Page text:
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In a typical median distribution he perceives 2 gm. pain and 3 gm. touch, with a very minimal amount of hypersensitivity. There is no split sensation on the palm, and less than 1 cm. on the backs of the fingers. Deep pressure is felt with mild discomfort and referred each time to an- other digit. Two-point discrimination on the thumb is 4 mm. compared with a normal of 2, on the index finger 12 mm. compared with a normal of less than 2. Skin resistance is very slightly increased over the median distribution. Photographs were made of the hand showing opposition and also the trick movement of short abduction. Quantitative muscle evaluation gave the following results: Flexor carpi radialis, palmaris longus 100 percent; pronator teres 75 percent; flexor digitorum profundus to the second finger 35 percent, to the third finger 100 percent; flexor digitorum sublimis to the second finger 80 percent, to the third finger 100 percent; flexor pollicis longus 15 percent; flexor poll iris brevis 100 percent; opponens 35 percent, with substitution; ab- ductor pollicis brevis 28 percent, with substitution. Percutaneous stimula- tion of the median nerve at the elbow gave good response in all median muscles. The flexor pollicis longus had a rheobase of 185, a corrected chronaxie of 4.0; the opponens had a rheobase of 85, a chronaxie of 2.4. Electromyography was done on the opponens; on supermaximal stimula- tion this muscle gave spikes of 2.4 inches compared with a normal of 4.0 inches. Functional evaluation. This patient has excellent functional return, both motor and sensory. He is practically not handicapped. This is a high grade of motor and sensory return. The intrinsic actions of opposition and short abduction are present, but assisted by trick movements. The ten examples of poor recovery are summarized briefly in table 230. The cases chosen for detailed presentation follow. Case Report 4004 HISTORY OF INJURY On October 29, 1944, this patient suffered multiple shell-fragment wounds resulting in bilateral wrist drop and left ulnar and median paralysis from shoulder injuries. By December 27, 1944, the right wrist drop had cleared and only median motor and sensory paralysis persisted on the left. On June 6, 1945, the left brachial plexus was explored and the median nerve was found to be severed 3 cm. distal to the site of its formation from the lateral and medial head. In addition, there was an accessory lateral head which came from the anterolateral trunk to join the median nerve in the upper one-third of the arm; this also was severed. After resection of neuromata there was a gap of 6 cm. (accessory head not stated), the proximal end of which looked good but the distal end contained gelatinous material. The nerves were sutured with black cotton. The other nerves responded well to electrical stimulation. He was given a disability dis- charge on October 8, 1945, at which time he had not yet shown evidence of return of function in the median distribution. 417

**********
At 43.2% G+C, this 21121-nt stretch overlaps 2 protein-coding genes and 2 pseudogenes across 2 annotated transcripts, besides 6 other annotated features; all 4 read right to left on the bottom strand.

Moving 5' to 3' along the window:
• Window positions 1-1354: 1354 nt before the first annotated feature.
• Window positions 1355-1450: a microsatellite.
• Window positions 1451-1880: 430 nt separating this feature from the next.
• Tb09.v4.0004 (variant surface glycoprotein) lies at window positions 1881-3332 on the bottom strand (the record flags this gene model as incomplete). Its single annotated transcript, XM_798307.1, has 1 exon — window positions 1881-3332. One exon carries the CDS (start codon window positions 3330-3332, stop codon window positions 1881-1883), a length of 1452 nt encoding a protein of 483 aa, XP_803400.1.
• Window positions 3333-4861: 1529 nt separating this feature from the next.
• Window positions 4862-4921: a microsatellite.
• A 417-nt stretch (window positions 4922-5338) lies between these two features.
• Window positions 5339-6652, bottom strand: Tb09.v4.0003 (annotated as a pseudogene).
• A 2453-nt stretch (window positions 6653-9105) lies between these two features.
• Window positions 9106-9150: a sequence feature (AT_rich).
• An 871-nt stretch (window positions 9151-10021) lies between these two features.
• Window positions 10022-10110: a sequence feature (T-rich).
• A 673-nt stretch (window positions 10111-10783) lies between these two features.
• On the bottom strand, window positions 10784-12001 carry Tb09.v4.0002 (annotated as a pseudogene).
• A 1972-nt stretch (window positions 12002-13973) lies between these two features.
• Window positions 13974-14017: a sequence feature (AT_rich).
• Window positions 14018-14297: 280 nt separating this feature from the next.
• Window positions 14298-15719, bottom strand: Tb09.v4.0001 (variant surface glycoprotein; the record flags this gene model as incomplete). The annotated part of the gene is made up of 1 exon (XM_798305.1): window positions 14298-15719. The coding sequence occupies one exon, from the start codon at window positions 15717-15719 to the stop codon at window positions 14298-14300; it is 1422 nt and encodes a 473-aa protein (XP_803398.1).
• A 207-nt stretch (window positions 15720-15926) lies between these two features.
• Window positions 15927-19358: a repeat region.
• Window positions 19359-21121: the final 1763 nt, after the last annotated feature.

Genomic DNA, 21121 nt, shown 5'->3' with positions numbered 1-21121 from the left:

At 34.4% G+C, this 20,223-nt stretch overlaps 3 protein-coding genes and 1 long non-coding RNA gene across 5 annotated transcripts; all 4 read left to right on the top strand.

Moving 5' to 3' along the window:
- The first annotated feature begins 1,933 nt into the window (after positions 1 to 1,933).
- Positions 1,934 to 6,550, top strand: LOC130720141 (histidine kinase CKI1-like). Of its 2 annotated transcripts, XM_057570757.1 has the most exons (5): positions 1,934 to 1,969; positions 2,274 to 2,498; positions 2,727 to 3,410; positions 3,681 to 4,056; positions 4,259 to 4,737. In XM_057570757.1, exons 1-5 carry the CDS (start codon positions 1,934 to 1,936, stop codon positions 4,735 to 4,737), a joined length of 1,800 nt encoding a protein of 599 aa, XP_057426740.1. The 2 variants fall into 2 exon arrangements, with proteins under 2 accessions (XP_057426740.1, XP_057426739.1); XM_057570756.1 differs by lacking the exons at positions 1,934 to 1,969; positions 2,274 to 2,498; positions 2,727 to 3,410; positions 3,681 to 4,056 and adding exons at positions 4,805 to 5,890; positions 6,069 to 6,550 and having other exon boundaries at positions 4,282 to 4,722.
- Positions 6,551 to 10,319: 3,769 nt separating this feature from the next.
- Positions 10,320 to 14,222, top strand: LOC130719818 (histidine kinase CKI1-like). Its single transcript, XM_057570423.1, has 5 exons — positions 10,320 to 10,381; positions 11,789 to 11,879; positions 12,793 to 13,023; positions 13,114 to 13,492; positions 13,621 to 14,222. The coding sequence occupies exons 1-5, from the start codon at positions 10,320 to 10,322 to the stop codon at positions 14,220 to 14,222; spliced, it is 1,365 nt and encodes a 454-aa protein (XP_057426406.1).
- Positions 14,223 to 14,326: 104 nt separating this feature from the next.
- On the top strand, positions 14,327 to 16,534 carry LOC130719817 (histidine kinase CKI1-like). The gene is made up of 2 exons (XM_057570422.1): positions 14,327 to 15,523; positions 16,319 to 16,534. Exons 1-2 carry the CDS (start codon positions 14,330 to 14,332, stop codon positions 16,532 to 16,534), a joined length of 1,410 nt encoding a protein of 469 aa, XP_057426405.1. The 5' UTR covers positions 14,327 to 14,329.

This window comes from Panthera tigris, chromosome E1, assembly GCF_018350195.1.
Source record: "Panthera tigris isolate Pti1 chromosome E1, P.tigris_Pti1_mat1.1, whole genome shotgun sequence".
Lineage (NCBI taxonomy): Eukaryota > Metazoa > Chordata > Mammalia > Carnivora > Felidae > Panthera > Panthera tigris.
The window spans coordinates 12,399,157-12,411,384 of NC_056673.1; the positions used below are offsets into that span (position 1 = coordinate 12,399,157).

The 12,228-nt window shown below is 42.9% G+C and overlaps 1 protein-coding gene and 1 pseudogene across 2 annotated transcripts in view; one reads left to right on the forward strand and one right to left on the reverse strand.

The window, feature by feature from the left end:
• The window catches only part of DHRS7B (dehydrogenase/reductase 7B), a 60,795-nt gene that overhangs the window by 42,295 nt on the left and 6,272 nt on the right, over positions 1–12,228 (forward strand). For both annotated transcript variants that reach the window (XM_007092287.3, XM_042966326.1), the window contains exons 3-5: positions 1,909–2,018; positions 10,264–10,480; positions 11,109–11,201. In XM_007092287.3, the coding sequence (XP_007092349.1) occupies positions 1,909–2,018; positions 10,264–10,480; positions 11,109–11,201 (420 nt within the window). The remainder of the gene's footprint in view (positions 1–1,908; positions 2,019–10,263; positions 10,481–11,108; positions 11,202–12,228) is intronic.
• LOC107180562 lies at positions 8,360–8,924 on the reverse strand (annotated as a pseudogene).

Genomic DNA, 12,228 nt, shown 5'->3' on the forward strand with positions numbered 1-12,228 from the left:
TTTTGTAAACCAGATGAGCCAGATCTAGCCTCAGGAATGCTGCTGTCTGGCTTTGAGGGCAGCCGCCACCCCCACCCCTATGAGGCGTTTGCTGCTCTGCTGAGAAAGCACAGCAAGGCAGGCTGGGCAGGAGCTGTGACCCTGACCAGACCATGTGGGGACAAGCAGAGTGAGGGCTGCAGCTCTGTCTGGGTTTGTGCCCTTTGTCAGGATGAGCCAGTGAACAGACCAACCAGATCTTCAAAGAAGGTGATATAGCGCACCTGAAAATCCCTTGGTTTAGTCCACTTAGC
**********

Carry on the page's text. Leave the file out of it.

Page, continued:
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well. Debridement was carried out and cast applied. Injury to the nerves was not noticed at this time. On July 6, 1945, at McCloskey General Hospital, the sciatic nerve was sutured. The gap was 5 cm. and no cuff was applied. A cast was applied with the knee flexed to 90 degrees. On February 8, 1946, the patient was discharged and a notation was made that there was some return of sensation and muscle function. CENTER EXAMINATION December 6, 1948 The suture line is 11^ in. from the medial malleolus. The suture-line is palpable with a fusiform swelling but no radiating pain can be released on pressure. The circumference of the leg, 6 in. below the tibial tubercle, is 9 in. on the left and 12 in. on the right. It is of interest that the left leg is 1 in. shorter than the right, and that there is severe atrophy of the calf. The left foot is definitely cooler although there are no gross ulcerations or trophic changes present in the skin. The pulses are somewhat diminished on the left side but still quite full. The knee joint is perfectly free and mobile as are the toes. The ankle, however, is somewhat stiff and can be only dorsiflexed to 105 degrees as compared to 90 degrees on the normal side. This is simply a function of the minimal work that the patient has put into limbering this joint. On performance tests, he claims that he can walk with or without his brace for about the same distance, a mile. However, without his brace he is very fatigued and complains of a great deal of pain in the foot at the end of this distance. He is unable to walk barefooted because of pain. At the present time his brace is broken and he is making an attempt to get it fixed. Pressure sensation is present in all the toes but is not normal pressure sense, but is rather a painful tingling which shoots backward up the leg. Position sense is about 50 percent of normal in all the toes. Clinical examination of muscle function shows an excellent biceps femoris; the peroneus longus can just be made out, tibialis anticus is 2-plus, the extensor digitorum longus and the extensor hallucis longus show a trace. The gastrocnemius is strong, the tibialis posticus and the flexor digitorum profundus show only a trace, as does the flexor hallucis longus. The intrinsic foot muscles are definitely present, but weak. Chronaxie examination of the tibialis anticus shows a rheobase of 120 and a chronaxie of 1.2 msec., which is excellent. The extensor digitorum longus shows 75 rheobase and a 4.8 msec. chronaxie. The intrinsic foot muscles show a 90 rheobase and a 12 msec. chronaxie. This more or less confirms the clinical impression of the amount of regeneration present in these muscles. Stimulation of the nerve was said not to be necessary be- cause of the patient's good clinical result. Sensory examination showed a good return of sensation over the entire foot. There was some slight hypersensitivity of the sole to nocuous stimuli.